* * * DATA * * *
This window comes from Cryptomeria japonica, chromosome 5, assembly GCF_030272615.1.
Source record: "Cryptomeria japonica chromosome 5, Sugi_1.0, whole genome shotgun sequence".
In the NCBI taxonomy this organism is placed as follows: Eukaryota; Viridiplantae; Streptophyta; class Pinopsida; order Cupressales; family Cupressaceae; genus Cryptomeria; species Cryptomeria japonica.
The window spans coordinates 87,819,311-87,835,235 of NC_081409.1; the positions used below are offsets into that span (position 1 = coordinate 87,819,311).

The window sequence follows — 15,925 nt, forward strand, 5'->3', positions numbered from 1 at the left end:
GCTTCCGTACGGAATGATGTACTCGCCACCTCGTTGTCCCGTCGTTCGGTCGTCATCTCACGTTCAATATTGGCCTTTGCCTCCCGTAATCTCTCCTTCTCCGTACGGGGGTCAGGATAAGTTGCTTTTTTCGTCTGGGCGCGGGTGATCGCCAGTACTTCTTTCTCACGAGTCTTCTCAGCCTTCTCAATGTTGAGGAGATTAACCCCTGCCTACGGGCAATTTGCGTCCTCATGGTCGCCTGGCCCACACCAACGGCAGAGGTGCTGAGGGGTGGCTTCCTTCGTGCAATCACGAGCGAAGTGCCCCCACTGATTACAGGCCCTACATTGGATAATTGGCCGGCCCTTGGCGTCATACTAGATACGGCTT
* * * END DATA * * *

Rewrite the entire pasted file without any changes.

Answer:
This window comes from Cryptomeria japonica, chromosome 5, assembly GCF_030272615.1.
Source record: "Cryptomeria japonica chromosome 5, Sugi_1.0, whole genome shotgun sequence".
In the NCBI taxonomy this organism is placed as follows: Eukaryota; Viridiplantae; Streptophyta; class Pinopsida; order Cupressales; family Cupressaceae; genus Cryptomeria; species Cryptomeria japonica.
The window spans coordinates 87,819,311-87,835,235 of NC_081409.1; the positions used below are offsets into that span (position 1 = coordinate 87,819,311).

The window sequence follows — 15,925 nt, forward strand, 5'->3', positions numbered from 1 at the left end:
GCTTCCGTACGGAATGATGTACTCGCCACCTCGTTGTCCCGTCGTTCGGTCGTCATCTCACGTTCAATATTGGCCTTTGCCTCCCGTAATCTCTCCTTCTCCGTACGGGGGTCAGGATAAGTTGCTTTTTTCGTCTGGGCGCGGGTGATCGCCAGTACTTCTTTCTCACGAGTCTTCTCAGCCTTCTCAATGTTGAGGAGATTAACCCCTGCCTACGGGCAATTTGCGTCCTCATGGTCGCCTGGCCCACACCAACGGCAGAGGTGCTGAGGGGTGGCTTCCTTCGTGCAATCACGAGCGAAGTGCCCCCACTGATTACAGGCCCTACATTGGATAATTGGCCGGCCCTTGGCGTCATACTAGATACGGCTT